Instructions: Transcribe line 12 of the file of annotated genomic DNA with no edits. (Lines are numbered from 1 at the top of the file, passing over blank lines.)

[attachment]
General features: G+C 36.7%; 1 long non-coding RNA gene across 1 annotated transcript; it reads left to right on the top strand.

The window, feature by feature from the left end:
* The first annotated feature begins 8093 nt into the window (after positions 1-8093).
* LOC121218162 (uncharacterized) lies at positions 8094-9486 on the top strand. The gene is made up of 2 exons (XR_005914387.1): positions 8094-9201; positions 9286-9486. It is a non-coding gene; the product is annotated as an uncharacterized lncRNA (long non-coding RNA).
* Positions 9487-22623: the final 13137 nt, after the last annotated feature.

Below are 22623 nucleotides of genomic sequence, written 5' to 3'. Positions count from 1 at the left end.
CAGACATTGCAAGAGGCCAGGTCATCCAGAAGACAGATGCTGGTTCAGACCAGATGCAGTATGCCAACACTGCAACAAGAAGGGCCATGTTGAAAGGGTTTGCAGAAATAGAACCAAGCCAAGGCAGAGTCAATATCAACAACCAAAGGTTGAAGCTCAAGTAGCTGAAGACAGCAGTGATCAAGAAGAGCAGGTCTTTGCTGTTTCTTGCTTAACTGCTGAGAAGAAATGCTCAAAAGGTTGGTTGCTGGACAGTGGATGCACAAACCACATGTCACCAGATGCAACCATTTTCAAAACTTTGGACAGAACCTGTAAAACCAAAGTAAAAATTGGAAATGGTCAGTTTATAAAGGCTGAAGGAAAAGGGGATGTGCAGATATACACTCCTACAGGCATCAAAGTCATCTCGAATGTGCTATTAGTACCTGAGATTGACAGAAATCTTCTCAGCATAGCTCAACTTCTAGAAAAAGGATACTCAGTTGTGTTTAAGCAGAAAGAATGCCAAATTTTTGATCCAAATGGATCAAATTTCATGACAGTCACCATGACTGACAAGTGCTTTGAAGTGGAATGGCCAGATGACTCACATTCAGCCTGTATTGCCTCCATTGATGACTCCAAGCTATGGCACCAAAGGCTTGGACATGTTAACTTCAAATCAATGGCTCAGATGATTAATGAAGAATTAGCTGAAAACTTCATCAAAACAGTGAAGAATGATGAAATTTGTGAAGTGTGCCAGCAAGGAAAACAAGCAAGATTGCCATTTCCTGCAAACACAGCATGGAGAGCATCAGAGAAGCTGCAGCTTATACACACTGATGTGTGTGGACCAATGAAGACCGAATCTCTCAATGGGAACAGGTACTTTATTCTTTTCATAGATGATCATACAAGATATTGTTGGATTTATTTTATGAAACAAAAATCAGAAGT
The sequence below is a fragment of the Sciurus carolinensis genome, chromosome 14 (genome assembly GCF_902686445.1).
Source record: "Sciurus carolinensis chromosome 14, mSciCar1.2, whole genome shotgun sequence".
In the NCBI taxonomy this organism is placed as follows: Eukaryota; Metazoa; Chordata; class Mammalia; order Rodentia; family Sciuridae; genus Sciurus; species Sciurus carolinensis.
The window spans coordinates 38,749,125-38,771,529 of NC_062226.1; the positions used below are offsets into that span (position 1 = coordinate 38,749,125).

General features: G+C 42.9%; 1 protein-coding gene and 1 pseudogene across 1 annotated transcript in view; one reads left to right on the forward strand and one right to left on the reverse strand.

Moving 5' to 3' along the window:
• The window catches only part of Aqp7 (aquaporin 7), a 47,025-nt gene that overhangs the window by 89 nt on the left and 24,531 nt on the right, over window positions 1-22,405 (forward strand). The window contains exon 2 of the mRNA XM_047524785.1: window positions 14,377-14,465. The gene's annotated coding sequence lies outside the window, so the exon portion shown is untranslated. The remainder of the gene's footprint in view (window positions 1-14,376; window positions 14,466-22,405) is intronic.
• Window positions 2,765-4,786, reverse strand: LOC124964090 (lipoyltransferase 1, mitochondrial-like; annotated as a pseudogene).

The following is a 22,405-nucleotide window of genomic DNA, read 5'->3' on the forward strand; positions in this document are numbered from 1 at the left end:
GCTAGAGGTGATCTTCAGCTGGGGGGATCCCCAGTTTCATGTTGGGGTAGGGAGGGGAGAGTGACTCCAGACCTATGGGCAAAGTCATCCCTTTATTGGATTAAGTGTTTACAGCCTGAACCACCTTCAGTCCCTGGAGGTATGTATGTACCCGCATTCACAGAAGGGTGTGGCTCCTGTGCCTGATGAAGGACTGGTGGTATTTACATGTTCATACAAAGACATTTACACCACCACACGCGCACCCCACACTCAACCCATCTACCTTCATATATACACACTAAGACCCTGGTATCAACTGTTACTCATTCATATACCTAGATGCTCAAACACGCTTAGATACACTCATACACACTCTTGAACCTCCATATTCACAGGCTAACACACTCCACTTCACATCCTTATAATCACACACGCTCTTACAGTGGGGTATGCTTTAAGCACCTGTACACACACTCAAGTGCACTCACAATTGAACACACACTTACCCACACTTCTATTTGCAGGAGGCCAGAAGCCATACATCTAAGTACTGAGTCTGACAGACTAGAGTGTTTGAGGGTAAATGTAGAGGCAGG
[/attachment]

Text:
General features: G+C 42.9%; 1 protein-coding gene and 1 pseudogene across 1 annotated transcript in view; one reads left to right on the forward strand and one right to left on the reverse strand.